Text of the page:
It is usually a struggle to organize a top-notch ragtime orchestra and to keep it together, but Bruce Vermazen and Bob Pinsker, co-leaders of San Diego’s Heliotrope Ragtime Orchestra, have succeeded. RagFest has recognized the group’s ascendancy and featured it each year since 2006. Displaying a broad repertoire, the group’s offerings included pop tune ”My Merry Oldsmobile,” “Climax Rag” by James Scott, the habañera “Admiration” by William Tyers, “Tishomingo Blues” by Spencer Williams, and “Red Wing” by Kerry Mills.

Closing the series at the amphitheater was Brad Kay and his mini-vaudeville show “Those Syncopating Songbirds.” The “Boids,” as he calls them, were Flo Lawrence, Mikal Sandoval, Marea Boylan, Indira, Charles “Chuckles” Gardner, and James Parten. In seemly raspy voice, torch singer Flo sang the “Crazy Blues” and the slavery lament “Song from a Cotton Field.” Charles and James traded lines with each other in the scandalous (at least for 1919) “Take Your Girlie to the Movies (If You Can’t Make Love at Home)” and (at least for 1920) “Tiddle-De-Winks (at All the Men).” Mikal, “The San Francisco Songbird,” elegantly arrayed in period attire, contributed “My Suppressed Desire.” Guest Meredith Axelrod had Halloween in mind, singing “Syncopated Boogie-Boo” from 1912— “He’s after me, He’s after you.” Indira presented songwriter Walter Donaldson’s entreaty to singer and actress Jane Green, “Somebody Like You.” Donning World War I helmets, the Boids’ finale, “On Patrol In No Man’s Land,” lyric composed by James Reese Europe in a field hospital while recovering from a mustard gas attack and performed by the entire cast, introduced a serious note. Quoting Brad, “It is the only song from World War I to tell the unvarnished truth about actual warfare, AND [sic] it’s in ragtime! The vast number of Tin Pan Alley songs dealing with ‘The Great War’ appealed either to one’s patriotism or one’s heart while conveniently sidestepping the lethal reality of combat.”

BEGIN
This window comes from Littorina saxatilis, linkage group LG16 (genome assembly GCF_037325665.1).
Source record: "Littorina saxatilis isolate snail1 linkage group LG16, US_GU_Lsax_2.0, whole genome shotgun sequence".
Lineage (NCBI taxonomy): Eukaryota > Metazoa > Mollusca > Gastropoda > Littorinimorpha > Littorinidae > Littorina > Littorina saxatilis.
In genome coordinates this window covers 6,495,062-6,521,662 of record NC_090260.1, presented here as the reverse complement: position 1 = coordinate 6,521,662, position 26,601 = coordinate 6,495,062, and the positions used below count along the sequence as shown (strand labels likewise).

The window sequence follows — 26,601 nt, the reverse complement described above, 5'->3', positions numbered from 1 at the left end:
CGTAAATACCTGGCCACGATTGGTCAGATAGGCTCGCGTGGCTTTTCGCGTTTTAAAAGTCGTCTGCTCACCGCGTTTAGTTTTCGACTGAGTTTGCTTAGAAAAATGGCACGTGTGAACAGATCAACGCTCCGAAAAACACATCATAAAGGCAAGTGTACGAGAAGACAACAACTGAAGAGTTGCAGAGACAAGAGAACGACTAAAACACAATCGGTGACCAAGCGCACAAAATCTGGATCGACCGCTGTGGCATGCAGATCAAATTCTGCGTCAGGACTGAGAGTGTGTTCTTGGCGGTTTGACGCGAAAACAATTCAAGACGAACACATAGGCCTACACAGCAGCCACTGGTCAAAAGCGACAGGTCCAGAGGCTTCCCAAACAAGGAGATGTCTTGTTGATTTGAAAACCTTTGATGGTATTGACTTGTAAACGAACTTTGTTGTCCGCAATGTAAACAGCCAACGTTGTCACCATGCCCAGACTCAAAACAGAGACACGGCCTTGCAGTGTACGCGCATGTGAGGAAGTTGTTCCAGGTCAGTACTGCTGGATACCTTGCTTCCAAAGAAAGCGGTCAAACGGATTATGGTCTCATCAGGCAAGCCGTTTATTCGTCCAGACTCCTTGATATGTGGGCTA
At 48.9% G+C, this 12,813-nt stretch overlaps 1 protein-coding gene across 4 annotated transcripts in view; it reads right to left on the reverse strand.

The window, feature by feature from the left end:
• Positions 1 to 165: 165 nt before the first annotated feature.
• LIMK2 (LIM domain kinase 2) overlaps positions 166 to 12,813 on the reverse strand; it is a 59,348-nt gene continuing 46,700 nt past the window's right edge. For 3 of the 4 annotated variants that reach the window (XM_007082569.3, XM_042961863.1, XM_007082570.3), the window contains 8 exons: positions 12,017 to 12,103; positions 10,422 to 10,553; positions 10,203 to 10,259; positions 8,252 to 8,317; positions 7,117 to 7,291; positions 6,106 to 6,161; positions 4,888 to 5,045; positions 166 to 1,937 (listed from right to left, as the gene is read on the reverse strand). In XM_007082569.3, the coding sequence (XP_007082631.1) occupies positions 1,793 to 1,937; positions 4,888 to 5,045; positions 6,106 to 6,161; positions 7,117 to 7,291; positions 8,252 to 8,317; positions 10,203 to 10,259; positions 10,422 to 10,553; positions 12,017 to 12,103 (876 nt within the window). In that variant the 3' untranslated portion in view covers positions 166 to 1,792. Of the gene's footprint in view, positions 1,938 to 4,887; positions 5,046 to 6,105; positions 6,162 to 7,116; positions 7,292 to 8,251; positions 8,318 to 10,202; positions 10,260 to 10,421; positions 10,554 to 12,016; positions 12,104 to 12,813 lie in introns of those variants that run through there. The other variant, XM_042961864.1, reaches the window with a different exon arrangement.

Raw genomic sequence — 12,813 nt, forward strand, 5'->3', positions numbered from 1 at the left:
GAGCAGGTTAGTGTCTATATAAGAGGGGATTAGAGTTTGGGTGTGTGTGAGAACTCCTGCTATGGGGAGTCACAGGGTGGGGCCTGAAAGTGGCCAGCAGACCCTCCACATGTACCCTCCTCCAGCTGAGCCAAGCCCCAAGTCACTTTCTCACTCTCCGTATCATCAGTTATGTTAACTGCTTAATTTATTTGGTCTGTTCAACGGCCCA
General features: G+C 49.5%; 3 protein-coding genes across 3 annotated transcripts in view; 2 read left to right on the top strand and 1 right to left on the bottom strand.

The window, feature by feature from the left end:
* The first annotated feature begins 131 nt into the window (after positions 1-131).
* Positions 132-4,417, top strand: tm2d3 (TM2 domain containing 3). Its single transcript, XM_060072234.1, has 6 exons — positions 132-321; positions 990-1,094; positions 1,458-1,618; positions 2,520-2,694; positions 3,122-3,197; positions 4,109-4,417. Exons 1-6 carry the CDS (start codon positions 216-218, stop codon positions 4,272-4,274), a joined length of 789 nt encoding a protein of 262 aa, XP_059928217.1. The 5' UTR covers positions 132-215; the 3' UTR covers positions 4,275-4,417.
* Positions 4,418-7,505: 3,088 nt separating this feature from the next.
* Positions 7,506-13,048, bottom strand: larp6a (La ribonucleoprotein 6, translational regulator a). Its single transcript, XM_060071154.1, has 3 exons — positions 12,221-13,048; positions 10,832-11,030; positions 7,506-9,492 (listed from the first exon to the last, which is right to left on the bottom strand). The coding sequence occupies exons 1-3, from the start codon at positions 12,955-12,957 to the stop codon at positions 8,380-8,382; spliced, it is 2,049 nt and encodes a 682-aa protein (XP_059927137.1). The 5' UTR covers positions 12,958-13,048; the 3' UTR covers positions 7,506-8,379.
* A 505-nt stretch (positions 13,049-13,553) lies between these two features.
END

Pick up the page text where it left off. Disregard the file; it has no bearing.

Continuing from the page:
Meanwhile, individual pianists and singers were entertaining in half-hour sets at the other two venues.